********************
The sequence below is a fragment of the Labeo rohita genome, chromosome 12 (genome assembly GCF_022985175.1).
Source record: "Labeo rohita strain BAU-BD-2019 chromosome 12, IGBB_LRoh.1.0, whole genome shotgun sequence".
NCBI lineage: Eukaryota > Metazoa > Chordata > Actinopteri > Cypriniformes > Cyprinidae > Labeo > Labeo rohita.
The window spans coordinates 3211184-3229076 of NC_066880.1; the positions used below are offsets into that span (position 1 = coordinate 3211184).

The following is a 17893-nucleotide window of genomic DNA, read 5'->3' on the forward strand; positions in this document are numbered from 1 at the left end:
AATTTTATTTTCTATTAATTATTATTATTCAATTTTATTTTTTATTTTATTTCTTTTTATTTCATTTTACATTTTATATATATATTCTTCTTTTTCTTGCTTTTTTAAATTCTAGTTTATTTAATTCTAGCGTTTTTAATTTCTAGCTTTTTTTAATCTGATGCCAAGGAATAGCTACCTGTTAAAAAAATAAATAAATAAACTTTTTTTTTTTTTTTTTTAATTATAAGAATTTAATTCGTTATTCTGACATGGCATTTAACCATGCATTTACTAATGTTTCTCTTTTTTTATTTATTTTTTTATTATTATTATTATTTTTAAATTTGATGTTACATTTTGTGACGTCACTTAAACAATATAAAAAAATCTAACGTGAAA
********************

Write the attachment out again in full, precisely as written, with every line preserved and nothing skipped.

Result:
The sequence below is a fragment of the Labeo rohita genome, chromosome 12 (genome assembly GCF_022985175.1).
Source record: "Labeo rohita strain BAU-BD-2019 chromosome 12, IGBB_LRoh.1.0, whole genome shotgun sequence".
NCBI lineage: Eukaryota > Metazoa > Chordata > Actinopteri > Cypriniformes > Cyprinidae > Labeo > Labeo rohita.
The window spans coordinates 3211184-3229076 of NC_066880.1; the positions used below are offsets into that span (position 1 = coordinate 3211184).

The following is a 17893-nucleotide window of genomic DNA, read 5'->3' on the forward strand; positions in this document are numbered from 1 at the left end:
AATTTTATTTTCTATTAATTATTATTATTCAATTTTATTTTTTATTTTATTTCTTTTTATTTCATTTTACATTTTATATATATATTCTTCTTTTTCTTGCTTTTTTAAATTCTAGTTTATTTAATTCTAGCGTTTTTAATTTCTAGCTTTTTTTAATCTGATGCCAAGGAATAGCTACCTGTTAAAAAAATAAATAAATAAACTTTTTTTTTTTTTTTTTTAATTATAAGAATTTAATTCGTTATTCTGACATGGCATTTAACCATGCATTTACTAATGTTTCTCTTTTTTTATTTATTTTTTTATTATTATTATTATTTTTAAATTTGATGTTACATTTTGTGACGTCACTTAAACAATATAAAAAAATCTAACGTGAAA